A couple months ago, I did a back-of-the-envelope calculation of the human cost of herd immunity to SARS-CoV-2. I estimated the U.S. would not see herd immunity until it reached another 195 million cases and, grimly, the deaths that would accompany them. I believed herd immunity was impossible. Shortly thereafter, I saw an article from Johns Hopkins University that did the calculation the same way I did and came up with a similar estimate of 200 million cases.
However, in the month that followed, I observed the counts for daily new deaths in various locales and in some places like New York City, new deaths stayed down. I believed we still had infected people travelling into NYC, so I wondered if the low level of new deaths were due to controls like masks and social distancing or due to something else, perhaps immunity.
I feel inclined to believe that the population of NYC and some other regions are already in a state of herd immunity. I’ve seen opinions about the ethics of pursuing herd immunity, but I don’t advocate for infection in pursuit of immunity. I simply believe I observe its effects already.
Since I am disposed to believe in these effects, I could be susceptible to confirmation bias. Therefore, I include in this post a reference to reasonable discussion about multiple views.
Herd immunity is unachievable
- Early Herd Immunity against COVID-19: A Dangerous Misconception. This article from Johns Hopkins University echoes my own earlier calculation.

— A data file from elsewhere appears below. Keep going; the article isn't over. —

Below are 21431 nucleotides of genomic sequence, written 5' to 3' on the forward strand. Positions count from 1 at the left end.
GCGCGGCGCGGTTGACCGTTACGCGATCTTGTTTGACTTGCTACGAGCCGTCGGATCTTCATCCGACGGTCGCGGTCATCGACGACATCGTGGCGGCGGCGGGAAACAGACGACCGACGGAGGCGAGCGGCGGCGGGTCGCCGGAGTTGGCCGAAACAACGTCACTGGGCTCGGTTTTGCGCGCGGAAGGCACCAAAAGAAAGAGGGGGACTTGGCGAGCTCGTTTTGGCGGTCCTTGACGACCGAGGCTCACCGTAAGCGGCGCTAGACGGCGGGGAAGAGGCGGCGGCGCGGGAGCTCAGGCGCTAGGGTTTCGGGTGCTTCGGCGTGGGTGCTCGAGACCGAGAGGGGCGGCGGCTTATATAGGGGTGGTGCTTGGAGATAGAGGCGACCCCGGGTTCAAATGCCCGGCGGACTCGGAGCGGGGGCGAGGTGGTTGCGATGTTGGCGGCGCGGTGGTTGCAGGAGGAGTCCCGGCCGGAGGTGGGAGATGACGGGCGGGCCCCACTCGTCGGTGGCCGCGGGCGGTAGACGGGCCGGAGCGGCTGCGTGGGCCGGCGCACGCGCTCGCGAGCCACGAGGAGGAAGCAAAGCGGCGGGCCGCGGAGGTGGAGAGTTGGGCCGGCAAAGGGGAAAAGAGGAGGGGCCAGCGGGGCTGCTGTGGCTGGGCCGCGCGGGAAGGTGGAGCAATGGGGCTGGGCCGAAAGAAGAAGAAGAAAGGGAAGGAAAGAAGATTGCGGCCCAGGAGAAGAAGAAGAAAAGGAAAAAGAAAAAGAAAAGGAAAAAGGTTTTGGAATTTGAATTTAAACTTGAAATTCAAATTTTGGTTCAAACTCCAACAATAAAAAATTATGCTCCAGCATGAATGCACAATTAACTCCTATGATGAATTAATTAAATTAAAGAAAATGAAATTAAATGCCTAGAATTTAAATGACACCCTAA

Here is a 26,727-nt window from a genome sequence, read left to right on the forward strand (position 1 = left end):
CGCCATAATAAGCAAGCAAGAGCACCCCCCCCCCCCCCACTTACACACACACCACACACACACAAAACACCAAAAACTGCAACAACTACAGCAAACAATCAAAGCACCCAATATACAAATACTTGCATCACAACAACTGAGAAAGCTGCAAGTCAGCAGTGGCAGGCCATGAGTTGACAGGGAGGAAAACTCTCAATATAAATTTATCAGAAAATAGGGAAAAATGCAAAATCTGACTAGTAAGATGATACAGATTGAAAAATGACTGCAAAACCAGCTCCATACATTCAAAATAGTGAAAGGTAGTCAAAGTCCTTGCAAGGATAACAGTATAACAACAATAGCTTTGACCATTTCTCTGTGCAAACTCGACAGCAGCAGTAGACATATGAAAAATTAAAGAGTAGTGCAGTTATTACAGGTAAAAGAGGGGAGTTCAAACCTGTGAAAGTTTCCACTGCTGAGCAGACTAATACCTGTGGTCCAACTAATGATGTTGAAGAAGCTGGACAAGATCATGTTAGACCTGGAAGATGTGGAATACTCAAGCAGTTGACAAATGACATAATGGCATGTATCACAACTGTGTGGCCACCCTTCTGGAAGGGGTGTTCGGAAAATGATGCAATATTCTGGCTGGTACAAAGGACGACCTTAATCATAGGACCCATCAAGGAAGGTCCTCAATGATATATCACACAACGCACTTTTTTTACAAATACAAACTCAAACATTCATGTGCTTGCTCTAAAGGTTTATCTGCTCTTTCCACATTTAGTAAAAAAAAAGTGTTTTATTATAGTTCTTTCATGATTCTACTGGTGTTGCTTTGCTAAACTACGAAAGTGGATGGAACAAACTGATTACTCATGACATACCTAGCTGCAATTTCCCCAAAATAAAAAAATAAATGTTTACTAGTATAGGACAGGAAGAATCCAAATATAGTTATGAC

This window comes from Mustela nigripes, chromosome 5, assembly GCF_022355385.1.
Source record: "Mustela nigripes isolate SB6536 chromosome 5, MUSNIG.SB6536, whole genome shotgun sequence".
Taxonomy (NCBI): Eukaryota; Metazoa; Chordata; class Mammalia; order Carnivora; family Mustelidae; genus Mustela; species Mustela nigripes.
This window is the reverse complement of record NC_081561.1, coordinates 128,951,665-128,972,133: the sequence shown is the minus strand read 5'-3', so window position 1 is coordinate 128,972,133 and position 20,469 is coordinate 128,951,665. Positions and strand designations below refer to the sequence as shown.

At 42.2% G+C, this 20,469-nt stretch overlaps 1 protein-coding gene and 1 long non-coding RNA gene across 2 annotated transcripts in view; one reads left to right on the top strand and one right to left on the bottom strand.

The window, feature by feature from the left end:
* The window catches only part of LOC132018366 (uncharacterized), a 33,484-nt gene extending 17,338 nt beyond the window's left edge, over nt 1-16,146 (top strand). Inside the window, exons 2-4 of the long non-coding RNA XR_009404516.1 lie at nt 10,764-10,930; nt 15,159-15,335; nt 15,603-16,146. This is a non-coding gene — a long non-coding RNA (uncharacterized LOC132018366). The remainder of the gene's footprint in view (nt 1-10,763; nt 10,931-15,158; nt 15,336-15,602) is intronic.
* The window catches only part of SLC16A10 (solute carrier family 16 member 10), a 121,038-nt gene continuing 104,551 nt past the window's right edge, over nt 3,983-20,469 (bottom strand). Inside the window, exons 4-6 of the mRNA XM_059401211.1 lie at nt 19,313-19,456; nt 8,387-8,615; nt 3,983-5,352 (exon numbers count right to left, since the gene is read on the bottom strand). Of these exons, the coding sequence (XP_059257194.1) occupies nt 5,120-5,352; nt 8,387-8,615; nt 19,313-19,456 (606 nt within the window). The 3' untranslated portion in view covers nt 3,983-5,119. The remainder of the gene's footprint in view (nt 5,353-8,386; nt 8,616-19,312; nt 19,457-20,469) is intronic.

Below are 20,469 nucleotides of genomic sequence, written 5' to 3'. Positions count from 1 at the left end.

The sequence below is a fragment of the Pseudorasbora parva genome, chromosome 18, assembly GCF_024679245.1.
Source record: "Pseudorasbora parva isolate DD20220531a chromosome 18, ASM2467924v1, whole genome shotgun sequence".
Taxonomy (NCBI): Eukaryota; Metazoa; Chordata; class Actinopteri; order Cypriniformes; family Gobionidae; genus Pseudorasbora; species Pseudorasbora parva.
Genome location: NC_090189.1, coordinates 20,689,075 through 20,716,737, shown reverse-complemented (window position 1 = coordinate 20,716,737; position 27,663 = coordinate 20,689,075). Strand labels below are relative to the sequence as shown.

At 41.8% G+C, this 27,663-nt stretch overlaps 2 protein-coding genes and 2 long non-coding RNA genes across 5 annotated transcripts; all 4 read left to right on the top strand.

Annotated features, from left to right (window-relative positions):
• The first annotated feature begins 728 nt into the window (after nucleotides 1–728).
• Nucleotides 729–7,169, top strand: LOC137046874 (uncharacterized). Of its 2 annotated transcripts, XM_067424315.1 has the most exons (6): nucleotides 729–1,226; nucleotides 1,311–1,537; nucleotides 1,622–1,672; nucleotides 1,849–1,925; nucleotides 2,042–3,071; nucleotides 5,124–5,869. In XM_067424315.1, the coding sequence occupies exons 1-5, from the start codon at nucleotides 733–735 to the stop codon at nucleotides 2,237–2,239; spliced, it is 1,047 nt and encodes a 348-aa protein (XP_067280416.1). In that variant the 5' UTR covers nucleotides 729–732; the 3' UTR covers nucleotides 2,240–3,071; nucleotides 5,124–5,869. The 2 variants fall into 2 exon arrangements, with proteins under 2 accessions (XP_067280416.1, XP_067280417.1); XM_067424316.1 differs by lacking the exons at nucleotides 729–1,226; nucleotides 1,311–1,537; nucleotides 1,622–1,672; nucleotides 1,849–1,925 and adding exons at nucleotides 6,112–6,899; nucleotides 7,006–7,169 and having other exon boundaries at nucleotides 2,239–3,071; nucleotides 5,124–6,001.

- Sustained suppression. This editorial appeared in the journal, Nature Biomedical Engineering. The journal’s position is the only plausible way to achieve herd immunity is through mass vaccination. Meanwhile, suppression of the viral transmission should continue by means of social distancing, mass testing, isolation of cases, contact tracing, etc.
As a sidebar, the editorial maintains that antibody tests are insufficiently specific to be of use for individuals. This view is not universal. The following symposium from UCSF Department of Medicine suggests a meaningful benefit from rapid diagnostic testing even at sensitivities lower than clinical-grade tests.
Herd immunity is already here in some places
Some experts believe we have already reached herd immunity in some locales.
- Dr. Sunetra Gupta, a theoretical epidemiologist at Oxford University.
- Her paper, The impact of host resistance on cumulative mortality and the threshold of herd immunity for SARS-CoV-2 discusses cross protection from other coronaviruses and the reduction in the threshold required for herd immunity when a population is heterogenous. The paper suggests sufficient herd immunity may already be in place to mitigate a second wave.
- In We may already have herd immunity – an interview with Professor Sunetra Gupta, Professor Gupta discusses her study, as well as her views on the social costs of lockdown, immune mechanisms, and the curtailment of academic debate.
- Dr. Gabriela Gomes, Professor of Mathematics and Statistics at the University of Strathclyde Glasgow. In her study, Herd immunity thresholds for SARS-CoV-2 estimated from unfolding epidemics, Professor Gomes argues that, although random vaccination might require population coverage of 60%, this is not the case for immunity induced by natural selection. Professor Gomes estimates the threshold with natural selection to be 10-20%, and suggests some communities may already be close to reaching that threshold.
My feeling on this date
I will continue to consider a variety of views while observing one other thing that matters to me even more, namely the data. I watch the plots for new deaths and excess deaths every day. I tend to believe the views suggesting that places like NYC have reached herd immunity because I think the data support it. I could be wrong. On the other hand, when I did express skepticism earlier about the possibility for herd immunity, I received a stinging rebuke from one epidemiologist.
Who are you going to believe, your models or your lying data?